"On the other hand, there are more problems, because the degree of urbanization in the world is getting higher and higher. If we do not do well, cities will not work.
"Climate change activists are paying more and more attention to cities, because it is estimated that urban areas account for about 75% of global emissions.
Cities will also bear the brunt of plans to cope with more hot days, floods and storms, which are expected as world temperatures rise.
"Cities are first-class governments, and they have to work 24 hours a day, 24 hours a day," Parker said.
"In the city, we are not pragmatic about anything.
Sam Adams, head of the U. S. Climate Program at the World Resources Institute, says cities have taken control of many of their important contributors to carbon emissions. -
Construction Code, Local Infrastructure, Transportation and Land-use policies.
"I shouldn't paint it," said Adams, a former mayor of Portland, Oregon.
"When there is opposition from a state or state, the situation becomes even more difficult.
Adams said, "But it's a"wrong choice"to say that a city can improve both the environment and prosperity.
In Houston, the return on environmental investment is much higher. -
As gasoline prices fall, so do friendly projects.
But the first hope is that successful people will become businesses as usual.
"If you develop these projects correctly. . .
You can improve energy efficiency in any market, "Dillingham said.
Parker said Houston would make "tremendous progress" if the state legislature passed legislation to put pressure on local utilities, encourage solar power generation and sell surplus energy back to the grid.
This is unlikely to happen soon. -
Although environmental legislation has its advocates in Texas, it tends not to go too far.
The official platform of the Republican Party of Texas-
Control of state legislatures-
Climate change is "a political agenda that seeks to control all aspects of our lives".
Marcos's restaurant chain, Lagrange Green, calls itself "the greenest restaurant in Texas".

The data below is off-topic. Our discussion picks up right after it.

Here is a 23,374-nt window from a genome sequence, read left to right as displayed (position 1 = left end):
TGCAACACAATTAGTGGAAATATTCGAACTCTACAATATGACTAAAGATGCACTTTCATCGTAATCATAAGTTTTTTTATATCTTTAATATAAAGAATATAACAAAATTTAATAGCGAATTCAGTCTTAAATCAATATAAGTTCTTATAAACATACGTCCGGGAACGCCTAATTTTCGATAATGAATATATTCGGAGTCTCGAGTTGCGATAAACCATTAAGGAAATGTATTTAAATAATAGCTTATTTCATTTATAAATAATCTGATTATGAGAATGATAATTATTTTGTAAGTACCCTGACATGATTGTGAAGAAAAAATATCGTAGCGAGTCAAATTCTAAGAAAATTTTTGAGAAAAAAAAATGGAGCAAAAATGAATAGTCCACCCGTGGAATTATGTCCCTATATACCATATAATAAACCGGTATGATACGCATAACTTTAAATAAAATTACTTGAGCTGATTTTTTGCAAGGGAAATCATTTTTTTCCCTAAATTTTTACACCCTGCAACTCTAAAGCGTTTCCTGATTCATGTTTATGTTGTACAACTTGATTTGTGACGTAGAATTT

Some places have solar panels on their roofs.
All their lighting is done with LED.
They buy surplus electricity for wind power and most of their food from local farms.
When asked if it was difficult to run a green business in Texas, Marcos laughed.
"I don't know how Frank I should be. . . It's certainly not easy.
But ultimately, Marcos says, "If you give someone a convincing reason to do something better, they will understand that. "
He added many minor changes to his marketing campaign for a green restaurant to investors. -
A small fee is charged for biodegradable takeaway containers, and energy costs are reduced by installing LED bulbs. Then insurance costs are reduced because of the low frequency of replacing bulbs.
"We're a lab. We try all these things and see what works.
"I hope we'll be around eight or nine years old. [
Recovery of solar energy investment]
But most restaurants don't think so, "he said.
What have other cities in the United States done about climate change, but what happens when they take measures to combat climate change without saving money?
Violita Archer, president of Houston Renewable Energy Group, said that based on her experience, Houstonians were happy to have a dialogue on green projects. -
To a certain extent.
"When it comes to someone's work, you always encounter obstacles. . .
Once it begins to threaten or hinder the status of workers in the oil industry, it will stop.
Parker says the answer to this question is "really quantifying costs. "-
Determine what losses, loss of business or productivity a city will suffer if no changes are made.
The city is trying to use childhood asthma to quantify the impact of refineries on air quality.
Houston also discussed how to prevent hurricane surges from flooding residential areas and refineries.
Parts of the city have been flooded several times this year by heavy rains.
"When I am with you[Texas]
We don't discuss whether climate change is true or not. -Whether it's human or not?
Make it, "Parker said.
"We know that the water temperature is rising, and we know that the sea level is rising.
"What do we need? -
What are we going to do to respond?
"That's the balance that Sylvester Turner, Houston's next mayor, needs to learn fast.
Money can speak out, but it is the only option when there is little or no interest in dealing with climate change alone.